I decided that best thing that I could do at that time was to look all around me, even though I knew I would see nothing. But, I had seen ‘Mitch’s’ temper flare with the others who had doubted him and who had tried to take ‘a hand of him’ (make fun). Not surprisingly I decided to accept what he had told me and continued to ask him questions about his little, invisible friends, I chose to continue my enquiries with him. “What size are they, Mitch?

Och, sure they’re only wee boys, wearing green coats and the prettiest of little brogue shoes that a man ever set eyes on. There’s two old friends of mine, there,” he pointed toward a shelf of cloth lying in rolls. “They’re running on top of that cloth there. The one with the grey beard is the oldest of them and goes by the name, ‘Munchy’. The other one, with the small green bowler hat is called ‘Cheeks’ and he can play the Uileann pipes (Irish Bagpipes) like an angel.” ‘Mitch’ looked over to the rolls of cloth again and he called, “Cheeks, give us a wee tune on those pipes of yours, you blackguard. Play the ‘Stalk of Barley’.” Then he turned to me and hissed,” Now, Jim, whisht and listen!” While he continued his sewing, ‘Mitch’ beat time to the music with his feet on the wooden floor and seemed to be enjoying every note as if it was real, but I heard nothing.

This was not the only time that I visited Mitch in his workshop and I was not the only person to spend some time with him there. But, every time I had gone to his workshop I tried to hear the faintest sound of fairy voice, but I heard and saw nothing. Even as I sat there listening, ‘Mitch’s’ tongue never once ceased moving in his head. His wife once told me that there were many nights, after ‘Mitch’ went to bed, when he would awaken from his sleep and appear to brush the bedclothes as he made efforts to clear away the fairies from his bed. “Get out of here!” he would shout at them. “You shouldn’t be in here and, ‘Cheeks’ what time is this for you to begin playing those damned pipes? Get out and let me sleep, for I am completely knackered.” But, if they did not go away immediately he would shout at them again. The only noise that ‘Mitch’s’ wife could hear, however, came from her husband.

Now, if you go away and leave me in peace to sleep, then I will give you a wee surprise tomorrow,” he would try to sweeten them. “I will get the wife to make a big rice pudding and we will share it between us. You know you love rice pudding and, if you do what I ask, you will be licking the bottom of your bowl.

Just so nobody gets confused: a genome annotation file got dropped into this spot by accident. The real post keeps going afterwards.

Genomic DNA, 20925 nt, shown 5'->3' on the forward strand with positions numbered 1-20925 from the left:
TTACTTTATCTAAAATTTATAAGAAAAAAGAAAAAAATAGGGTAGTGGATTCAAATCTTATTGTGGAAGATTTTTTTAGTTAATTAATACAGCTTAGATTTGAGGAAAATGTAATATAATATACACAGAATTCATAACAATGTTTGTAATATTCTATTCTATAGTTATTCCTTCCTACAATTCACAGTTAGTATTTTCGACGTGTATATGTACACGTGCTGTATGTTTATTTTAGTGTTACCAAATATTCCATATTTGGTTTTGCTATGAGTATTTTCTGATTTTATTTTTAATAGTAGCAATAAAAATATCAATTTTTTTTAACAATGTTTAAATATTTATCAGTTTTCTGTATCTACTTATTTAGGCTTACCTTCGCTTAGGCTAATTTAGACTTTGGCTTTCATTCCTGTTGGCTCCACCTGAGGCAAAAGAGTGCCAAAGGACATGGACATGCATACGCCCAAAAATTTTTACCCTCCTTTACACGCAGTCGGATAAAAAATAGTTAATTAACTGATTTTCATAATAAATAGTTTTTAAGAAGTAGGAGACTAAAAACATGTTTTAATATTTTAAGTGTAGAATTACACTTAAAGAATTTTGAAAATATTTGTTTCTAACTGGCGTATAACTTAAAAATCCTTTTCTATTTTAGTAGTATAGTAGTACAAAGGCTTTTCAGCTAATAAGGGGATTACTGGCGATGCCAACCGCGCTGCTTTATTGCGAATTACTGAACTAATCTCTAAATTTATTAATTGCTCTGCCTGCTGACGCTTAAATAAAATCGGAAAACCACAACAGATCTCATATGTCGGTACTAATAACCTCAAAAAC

Turning to his wife, who was now wide awake, he would sleepily tell her, “They are not bad wee men, darling. Look at them all leaving quietly except for ‘Old Red’ over there. You know, it’s the aches of his old age that makes him want to sleep in the same bed as myself.” His wife, of course, could see nothing and would angrily pout as her husband put his head down on the pillow again, pulled the bedclothes closer around him, and returned to a peaceful sleep. Mrs. Curran could not, unfortunately, do the same. When she was awakened it could take her an hour or more to get back to sleep again and, even then, there would only be an hour or two until she had to rise and prepare breakfast.

Just adjacent to the town’s boundary stood the house of Frankie McCann, where I had spent many happy nights with very close friends, playing cards. It was a comfortable, warm cottage in which the fire was never allowed to die in the hearth and the kettle was always on the boil. The far gable-end of the house from the entrance gate was partly built into a grass covered mound that was said by some to be a home to the fairy folk. For many of the townspeople, however, McCann’s house was not only a place for fairies, but it was said by them to be haunted by the spirits of unbaptised children that were buried on the southern side of the mound. The gossips said that none but the brave, the McCann family and unbelievers like me, dared to enter the property. It must be said, however, that in every way possible such rumours were nearly as good as a burglar alarm for keeping undesirables away.